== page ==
Scalp Micropigmentation Scar Camouflage techniques are used to flatten a scar and/or diminish the appearance of the scar.
Whether you’ve received a scar from an injury, surgery or hair transplant procedure, SMC has the techniques available to reduce the size and shape of the scar and/or camouflage the scar into the hairline to reduce the appearance of the scar up to 100%. However, it is imperative to understand what is a scar and how SMC can help flatten the scar and/or reduce the appearance of a scar.
A scar is the body’s natural way of healing and replacing lost or damaged skin. A scar is usually composed of fibrous tissue. Scars may be formed for many different reasons, including as a result of infections, surgery, injuries, or inflammation of tissue. Scars may appear anywhere on the body, and the composition of a scar may vary – appearing flat, lumpy, sunken, colored, painful, or itchy. The final look of a scar depends of many factors, including the skin type and location on the body, the direction of the wound, the type of injury, age of the person with the scar, and his/her nutritional status.
These are thick, rounded, irregular clusters of scar tissue that grow at the site of a wound on the skin, but beyond the edges of the borders of the wound. They often appear red or darker in color, as compared to the surrounding normal skin. Keloids are formed from collagen that the body produces after a wound has healed. These scars may appear anywhere on the body. They occur more often in darker-skinned people. Keloid scars may occur up to one year after the original trauma to the skin.
Hypertrophic scars are similar to keloid scars, however, their growth is confined within the boundaries of the original skin defect. These scars may also appear red, and are usually thick and elevated. Hypertrophic scars usually start to develop within weeks after the injury to the skin. Hypertrophic scars may improve naturally, although this process may take up to a year or more.
Hypotrophic scarring is scarring which are sunken and often hyperpigmented appearance due to a loss of collagen and ground substance, can also be problematic. Acne and chicken pox are two common conditions that frequently result in hypotrophic scarring. Some clients that we see have sunken scars resulting from hair transplant surgery.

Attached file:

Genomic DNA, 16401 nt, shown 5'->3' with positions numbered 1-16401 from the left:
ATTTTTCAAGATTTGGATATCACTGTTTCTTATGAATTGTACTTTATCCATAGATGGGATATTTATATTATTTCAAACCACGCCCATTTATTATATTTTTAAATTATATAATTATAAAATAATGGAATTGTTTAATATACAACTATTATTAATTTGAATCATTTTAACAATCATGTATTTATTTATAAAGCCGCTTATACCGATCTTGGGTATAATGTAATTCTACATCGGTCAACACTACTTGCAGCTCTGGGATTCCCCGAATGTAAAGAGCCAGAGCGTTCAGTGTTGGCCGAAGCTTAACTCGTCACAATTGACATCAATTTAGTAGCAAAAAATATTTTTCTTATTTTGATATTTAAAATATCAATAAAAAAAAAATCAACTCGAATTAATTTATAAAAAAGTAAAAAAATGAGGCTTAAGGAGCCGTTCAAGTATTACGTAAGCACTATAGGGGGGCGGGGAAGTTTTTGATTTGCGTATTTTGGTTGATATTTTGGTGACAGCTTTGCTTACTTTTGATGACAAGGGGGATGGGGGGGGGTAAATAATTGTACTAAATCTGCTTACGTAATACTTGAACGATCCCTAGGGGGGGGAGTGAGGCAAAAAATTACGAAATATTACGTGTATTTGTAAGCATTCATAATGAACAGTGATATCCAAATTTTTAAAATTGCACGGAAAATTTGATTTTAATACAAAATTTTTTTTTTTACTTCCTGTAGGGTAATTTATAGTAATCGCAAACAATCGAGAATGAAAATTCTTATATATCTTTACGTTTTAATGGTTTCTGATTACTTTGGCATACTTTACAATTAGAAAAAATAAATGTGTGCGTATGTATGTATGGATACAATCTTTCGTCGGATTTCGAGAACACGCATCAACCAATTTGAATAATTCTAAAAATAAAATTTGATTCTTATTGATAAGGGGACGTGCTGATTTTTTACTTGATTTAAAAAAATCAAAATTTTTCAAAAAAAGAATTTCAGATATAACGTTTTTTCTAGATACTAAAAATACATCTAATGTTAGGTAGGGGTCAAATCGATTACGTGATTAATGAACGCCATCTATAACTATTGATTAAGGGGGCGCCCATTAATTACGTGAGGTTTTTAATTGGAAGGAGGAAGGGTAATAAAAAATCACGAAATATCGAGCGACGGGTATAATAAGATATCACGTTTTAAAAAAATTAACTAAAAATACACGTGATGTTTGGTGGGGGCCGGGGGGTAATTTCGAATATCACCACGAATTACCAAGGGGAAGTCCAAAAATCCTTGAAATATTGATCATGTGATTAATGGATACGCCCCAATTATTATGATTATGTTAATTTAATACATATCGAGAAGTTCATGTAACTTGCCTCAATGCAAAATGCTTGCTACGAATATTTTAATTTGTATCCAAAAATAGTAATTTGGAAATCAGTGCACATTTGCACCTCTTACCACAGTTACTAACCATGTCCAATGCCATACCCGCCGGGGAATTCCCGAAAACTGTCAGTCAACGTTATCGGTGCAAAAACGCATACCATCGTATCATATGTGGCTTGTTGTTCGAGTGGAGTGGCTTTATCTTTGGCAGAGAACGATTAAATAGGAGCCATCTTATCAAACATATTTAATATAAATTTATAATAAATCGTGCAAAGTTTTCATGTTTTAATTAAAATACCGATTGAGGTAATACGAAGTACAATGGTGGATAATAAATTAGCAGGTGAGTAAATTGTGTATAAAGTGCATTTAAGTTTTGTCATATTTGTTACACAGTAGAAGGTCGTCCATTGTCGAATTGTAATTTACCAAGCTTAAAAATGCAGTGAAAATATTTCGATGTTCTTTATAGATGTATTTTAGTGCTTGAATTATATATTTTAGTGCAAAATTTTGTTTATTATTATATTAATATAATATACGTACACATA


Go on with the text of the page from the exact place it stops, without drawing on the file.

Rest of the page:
This is a critical step in SMP Scar Camouflage. If we were to insert pigment into a keloid or hypertrophic scar, or a scar that has a lot of knots or touch collagen in it, the pigment will migrate and pull, giving you a very poor result.
The first step would be to flatten out the Scar as much as possible. This process can take weeks to months to accomplish, however, if you are looking for the best SMP results possible, this step is crucial. With SMC’s proven techniques, we can flatten the scar or remove as many tough spots or knots as possible. Once this step is complete, we can then move to step 2.
If you have a flattened scar from an injury, surgery or hair transplant procedure, or if you completed SMC’s scar reduction and remodeling procedure, we are now ready to camouflage the scar.
We use our Scalp Micropigmentation technique to insert thousands and thousands of pigmented microdots into the scalp, and into the scar on the scalp to camouflage it into the hairline. The result is the appearance of of a freshly shaved head of hair or buzzcut. As well, if you have hair but do not want to shave your head to have the appearance of a shaved scalp, we can also complete a Hair Density Scar Camouflage Treatment which adds pigment to the skin of the scalp to darken it and give the appearance of a full head of hair and at the same time covering the scar itself.
It is important to note that multiple treatments for scar camouflage may be required to get the best results. It does not matter if one provider says they complete it in one treatment or five treatments, what each client should be concerned about is getting as close as possible to 100% great results.